Wednesday, December 20, 2006

Women in Science -- The Poor Babies!

Women in Science: The Battle Moves to the Trenches By Cornelia Dean, Health & Fitness, New York Times, December 19, 2006, Tuesday; Late Edition - Final, Section F, Page 1, Column 2 (2506 words).

So, there’s still a war going on and women are now getting down and dirty in the trenches, is that the message from Ms. Dean and the NY Times? It’s the NY Times, of course, so it MUST be even-handed with a balanced news perspective, right? And because of the “gravitas” of the NY Times imprimatur, you can Google the title and find over 13,000 other newspapers citing the very same article. Ah, yes, fair and balanced news about women of achievement once again hits the wall. NOT.

To evaluate the “objectivity” and the “balanced” nature of this article, we examined each paragraph, and then split them between two columns: the left hand column listed each of the positive paragraphs and the right hand column listed all the negative paragraphs written by Ms. Dean, quoting the women in science at the Rice conference.

There were merely 22 paragraphs in the left (positive) column, encouraging women to pursue science careers. Oh, wasn’t that a wonderfully persuasive conference in Houston!

The right (negative) column contained 64 separate paragraphs, telling women in science they are losers in a female loser world. They tell women they haven’t a prayer of a chance. It’s all “trouble talk”, telling women NOT to consider a science career: “forget it,” “don’t even try” or “watch out for the boogie MAN, MEN, MALES, all of whom are out to get you in the academic science environment. Or, my favorite distorted logic, “if you need encouragement, just talk to us female mentors, girls – cause we’re so-o-o-o-o positive.”

If I were a woman considering a science career, the overwhelming message to me from these women would be that I haven’t a prayer of a chance at achievement in scientific academia unless I’m ready to be a sacrificial lamb or a devious and conniving she-devil who plays the game “just right” to get that special edge. The message is: if you fail, do what all women in science do -- blame the men, the university, and the global village that doesn’t give you what YOU think you need to succeed.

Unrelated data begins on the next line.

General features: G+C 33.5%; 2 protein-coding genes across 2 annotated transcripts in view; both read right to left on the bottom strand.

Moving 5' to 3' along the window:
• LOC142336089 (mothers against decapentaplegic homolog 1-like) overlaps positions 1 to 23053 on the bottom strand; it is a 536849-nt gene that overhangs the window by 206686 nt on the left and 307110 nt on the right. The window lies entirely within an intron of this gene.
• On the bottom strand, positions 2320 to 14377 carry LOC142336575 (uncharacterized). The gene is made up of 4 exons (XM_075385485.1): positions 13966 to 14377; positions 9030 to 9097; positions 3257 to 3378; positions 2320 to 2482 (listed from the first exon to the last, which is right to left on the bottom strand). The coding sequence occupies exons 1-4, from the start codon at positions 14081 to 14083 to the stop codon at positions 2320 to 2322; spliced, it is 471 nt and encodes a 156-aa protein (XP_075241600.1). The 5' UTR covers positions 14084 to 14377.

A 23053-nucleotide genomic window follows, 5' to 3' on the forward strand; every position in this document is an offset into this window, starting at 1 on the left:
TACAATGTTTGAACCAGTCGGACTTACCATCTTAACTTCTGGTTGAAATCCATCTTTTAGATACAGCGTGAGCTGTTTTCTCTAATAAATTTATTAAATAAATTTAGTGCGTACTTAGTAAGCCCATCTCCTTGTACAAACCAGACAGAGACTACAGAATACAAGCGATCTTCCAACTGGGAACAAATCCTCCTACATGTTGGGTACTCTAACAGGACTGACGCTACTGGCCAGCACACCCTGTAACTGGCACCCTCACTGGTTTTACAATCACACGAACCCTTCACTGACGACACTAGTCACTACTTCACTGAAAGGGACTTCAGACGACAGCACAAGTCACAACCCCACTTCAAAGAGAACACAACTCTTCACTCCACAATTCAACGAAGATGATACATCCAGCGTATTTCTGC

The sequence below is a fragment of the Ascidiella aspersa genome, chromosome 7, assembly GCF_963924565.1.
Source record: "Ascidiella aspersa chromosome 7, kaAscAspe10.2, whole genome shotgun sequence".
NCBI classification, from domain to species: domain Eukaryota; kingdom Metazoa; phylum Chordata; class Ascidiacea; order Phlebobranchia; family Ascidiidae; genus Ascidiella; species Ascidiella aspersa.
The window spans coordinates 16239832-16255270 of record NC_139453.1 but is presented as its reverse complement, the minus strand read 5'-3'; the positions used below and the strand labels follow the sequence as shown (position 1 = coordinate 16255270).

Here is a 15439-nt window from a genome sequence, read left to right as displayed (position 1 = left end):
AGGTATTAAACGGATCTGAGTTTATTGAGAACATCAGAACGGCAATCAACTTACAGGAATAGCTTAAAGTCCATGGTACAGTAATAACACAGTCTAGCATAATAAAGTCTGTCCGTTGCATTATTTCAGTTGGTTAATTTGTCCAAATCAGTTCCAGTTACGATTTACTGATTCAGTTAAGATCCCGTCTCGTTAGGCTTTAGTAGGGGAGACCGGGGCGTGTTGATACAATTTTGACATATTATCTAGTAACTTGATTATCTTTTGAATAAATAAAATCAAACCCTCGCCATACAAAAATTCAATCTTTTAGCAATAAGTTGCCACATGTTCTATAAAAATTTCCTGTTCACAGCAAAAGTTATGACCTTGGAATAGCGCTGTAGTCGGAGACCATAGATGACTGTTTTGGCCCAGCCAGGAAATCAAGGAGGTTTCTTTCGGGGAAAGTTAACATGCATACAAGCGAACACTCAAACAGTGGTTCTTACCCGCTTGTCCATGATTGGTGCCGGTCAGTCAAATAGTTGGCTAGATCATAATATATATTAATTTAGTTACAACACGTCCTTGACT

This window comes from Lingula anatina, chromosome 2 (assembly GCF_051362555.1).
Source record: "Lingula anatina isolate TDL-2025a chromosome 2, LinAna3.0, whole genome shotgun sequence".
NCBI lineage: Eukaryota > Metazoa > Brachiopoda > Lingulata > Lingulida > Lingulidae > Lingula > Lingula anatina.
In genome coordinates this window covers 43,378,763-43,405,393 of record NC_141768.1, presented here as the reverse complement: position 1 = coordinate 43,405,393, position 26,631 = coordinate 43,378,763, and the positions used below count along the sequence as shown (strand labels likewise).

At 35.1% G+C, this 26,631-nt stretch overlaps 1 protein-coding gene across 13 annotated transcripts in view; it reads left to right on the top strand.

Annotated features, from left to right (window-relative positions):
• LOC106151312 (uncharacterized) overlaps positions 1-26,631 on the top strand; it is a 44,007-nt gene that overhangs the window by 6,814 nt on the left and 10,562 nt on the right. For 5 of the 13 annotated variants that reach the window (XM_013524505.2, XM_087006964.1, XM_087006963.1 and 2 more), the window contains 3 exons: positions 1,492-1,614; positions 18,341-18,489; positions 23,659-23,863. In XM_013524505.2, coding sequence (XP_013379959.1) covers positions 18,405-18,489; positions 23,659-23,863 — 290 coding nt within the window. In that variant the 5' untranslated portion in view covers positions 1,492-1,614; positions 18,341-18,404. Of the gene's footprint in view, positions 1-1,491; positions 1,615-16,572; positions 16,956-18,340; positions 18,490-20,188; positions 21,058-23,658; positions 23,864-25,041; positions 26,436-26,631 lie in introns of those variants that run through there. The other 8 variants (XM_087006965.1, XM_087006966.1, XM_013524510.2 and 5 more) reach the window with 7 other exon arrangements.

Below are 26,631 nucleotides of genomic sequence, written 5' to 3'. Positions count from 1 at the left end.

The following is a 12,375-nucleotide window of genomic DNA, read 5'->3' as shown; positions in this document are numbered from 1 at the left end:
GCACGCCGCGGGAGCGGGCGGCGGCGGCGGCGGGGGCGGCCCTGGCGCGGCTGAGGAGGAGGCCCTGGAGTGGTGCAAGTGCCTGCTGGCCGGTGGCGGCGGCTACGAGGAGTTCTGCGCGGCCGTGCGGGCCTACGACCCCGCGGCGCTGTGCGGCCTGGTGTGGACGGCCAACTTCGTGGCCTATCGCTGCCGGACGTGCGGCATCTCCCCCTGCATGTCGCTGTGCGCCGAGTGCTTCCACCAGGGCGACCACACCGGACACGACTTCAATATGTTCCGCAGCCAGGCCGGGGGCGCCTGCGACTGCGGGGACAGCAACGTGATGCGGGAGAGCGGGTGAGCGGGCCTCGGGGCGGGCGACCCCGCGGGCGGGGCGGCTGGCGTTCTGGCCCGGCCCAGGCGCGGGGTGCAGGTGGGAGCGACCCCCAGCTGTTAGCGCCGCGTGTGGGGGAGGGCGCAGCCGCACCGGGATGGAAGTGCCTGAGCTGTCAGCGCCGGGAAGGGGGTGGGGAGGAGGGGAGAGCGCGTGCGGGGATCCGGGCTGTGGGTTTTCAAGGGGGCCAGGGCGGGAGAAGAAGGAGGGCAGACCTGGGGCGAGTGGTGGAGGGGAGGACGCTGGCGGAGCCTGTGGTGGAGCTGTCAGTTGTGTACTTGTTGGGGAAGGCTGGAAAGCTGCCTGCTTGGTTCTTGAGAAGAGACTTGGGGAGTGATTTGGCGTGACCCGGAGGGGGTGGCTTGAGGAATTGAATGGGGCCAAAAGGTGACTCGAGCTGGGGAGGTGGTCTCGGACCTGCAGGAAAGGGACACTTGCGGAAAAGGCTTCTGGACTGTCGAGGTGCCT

But, what is most upsetting is how one of the female speakers dismissed the very important work and accomplishments of the women of science at MIT. Dr. Steitz trivialized 4 long years of intense negotiations and collaboration at MIT as simply “a report [that] criticized the institute’s hiring and promotion practices.” Perhaps the cavalier attitude of the women at the Rice conference explains why they are not give the credibility they desire. For a more admiring and complete review of exactly how the women of MIT accomplished diversity at this dominantly male school of engineering, see:
Not Every Apple in Cambridge is Rotten.

Women have a choice: they can whine and cry about the injustice they have seen or experienced. “Blame everybody else,” is the option presented at the Rice conference and at the 13,000 newspapers and blogs that supported that view. Women who make that choice must live with the consequences: whining in the academic or scientific world gets you nowhere except a reputation as a baby.

Women can quit: they can “opt out” as we so euphemistically hear everywhere today. “Walk out on the boys” is the advice of one woman of science. Women who make that choice must not want the scientific academic profession as much as they suggest. Women who make that choice will get you a reputation as a quitter, in any profession.

In both cases, don’t you just feel like saying “OHHHH, the poooor babies. Here let me kiss it and make it all better!”